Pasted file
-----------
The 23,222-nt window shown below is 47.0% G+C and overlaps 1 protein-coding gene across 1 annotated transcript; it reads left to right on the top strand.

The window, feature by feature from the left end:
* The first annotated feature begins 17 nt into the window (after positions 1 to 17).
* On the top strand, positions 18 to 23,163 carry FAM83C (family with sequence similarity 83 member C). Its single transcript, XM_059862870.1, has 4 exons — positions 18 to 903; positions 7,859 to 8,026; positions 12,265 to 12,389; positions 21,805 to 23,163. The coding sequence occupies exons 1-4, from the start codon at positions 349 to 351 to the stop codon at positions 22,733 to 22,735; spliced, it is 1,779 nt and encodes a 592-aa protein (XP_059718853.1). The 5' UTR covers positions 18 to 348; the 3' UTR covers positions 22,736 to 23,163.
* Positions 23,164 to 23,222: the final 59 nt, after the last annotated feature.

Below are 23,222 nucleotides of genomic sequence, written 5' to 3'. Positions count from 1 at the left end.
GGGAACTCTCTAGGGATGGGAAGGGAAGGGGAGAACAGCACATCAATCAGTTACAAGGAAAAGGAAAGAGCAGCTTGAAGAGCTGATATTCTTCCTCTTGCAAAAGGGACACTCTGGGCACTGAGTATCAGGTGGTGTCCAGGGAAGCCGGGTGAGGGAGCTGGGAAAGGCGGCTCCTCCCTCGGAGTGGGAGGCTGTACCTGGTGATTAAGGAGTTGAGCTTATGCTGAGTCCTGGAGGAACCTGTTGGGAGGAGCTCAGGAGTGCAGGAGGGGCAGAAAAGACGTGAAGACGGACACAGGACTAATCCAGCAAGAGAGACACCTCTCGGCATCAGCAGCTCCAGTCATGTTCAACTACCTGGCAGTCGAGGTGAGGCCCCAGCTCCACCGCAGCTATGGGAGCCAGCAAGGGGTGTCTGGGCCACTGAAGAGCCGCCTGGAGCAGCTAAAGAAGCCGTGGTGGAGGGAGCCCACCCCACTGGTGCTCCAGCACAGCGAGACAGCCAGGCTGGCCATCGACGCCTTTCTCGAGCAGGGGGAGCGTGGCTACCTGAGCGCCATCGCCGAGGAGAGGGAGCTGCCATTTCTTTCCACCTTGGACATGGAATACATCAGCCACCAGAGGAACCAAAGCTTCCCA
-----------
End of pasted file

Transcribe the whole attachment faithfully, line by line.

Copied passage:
The 23,222-nt window shown below is 47.0% G+C and overlaps 1 protein-coding gene across 1 annotated transcript; it reads left to right on the top strand.

The window, feature by feature from the left end:
* The first annotated feature begins 17 nt into the window (after positions 1 to 17).
* On the top strand, positions 18 to 23,163 carry FAM83C (family with sequence similarity 83 member C). Its single transcript, XM_059862870.1, has 4 exons — positions 18 to 903; positions 7,859 to 8,026; positions 12,265 to 12,389; positions 21,805 to 23,163. The coding sequence occupies exons 1-4, from the start codon at positions 349 to 351 to the stop codon at positions 22,733 to 22,735; spliced, it is 1,779 nt and encodes a 592-aa protein (XP_059718853.1). The 5' UTR covers positions 18 to 348; the 3' UTR covers positions 22,736 to 23,163.
* Positions 23,164 to 23,222: the final 59 nt, after the last annotated feature.

Below are 23,222 nucleotides of genomic sequence, written 5' to 3'. Positions count from 1 at the left end.
GGGAACTCTCTAGGGATGGGAAGGGAAGGGGAGAACAGCACATCAATCAGTTACAAGGAAAAGGAAAGAGCAGCTTGAAGAGCTGATATTCTTCCTCTTGCAAAAGGGACACTCTGGGCACTGAGTATCAGGTGGTGTCCAGGGAAGCCGGGTGAGGGAGCTGGGAAAGGCGGCTCCTCCCTCGGAGTGGGAGGCTGTACCTGGTGATTAAGGAGTTGAGCTTATGCTGAGTCCTGGAGGAACCTGTTGGGAGGAGCTCAGGAGTGCAGGAGGGGCAGAAAAGACGTGAAGACGGACACAGGACTAATCCAGCAAGAGAGACACCTCTCGGCATCAGCAGCTCCAGTCATGTTCAACTACCTGGCAGTCGAGGTGAGGCCCCAGCTCCACCGCAGCTATGGGAGCCAGCAAGGGGTGTCTGGGCCACTGAAGAGCCGCCTGGAGCAGCTAAAGAAGCCGTGGTGGAGGGAGCCCACCCCACTGGTGCTCCAGCACAGCGAGACAGCCAGGCTGGCCATCGACGCCTTTCTCGAGCAGGGGGAGCGTGGCTACCTGAGCGCCATCGCCGAGGAGAGGGAGCTGCCATTTCTTTCCACCTTGGACATGGAATACATCAGCCACCAGAGGAACCAAAGCTTCCCA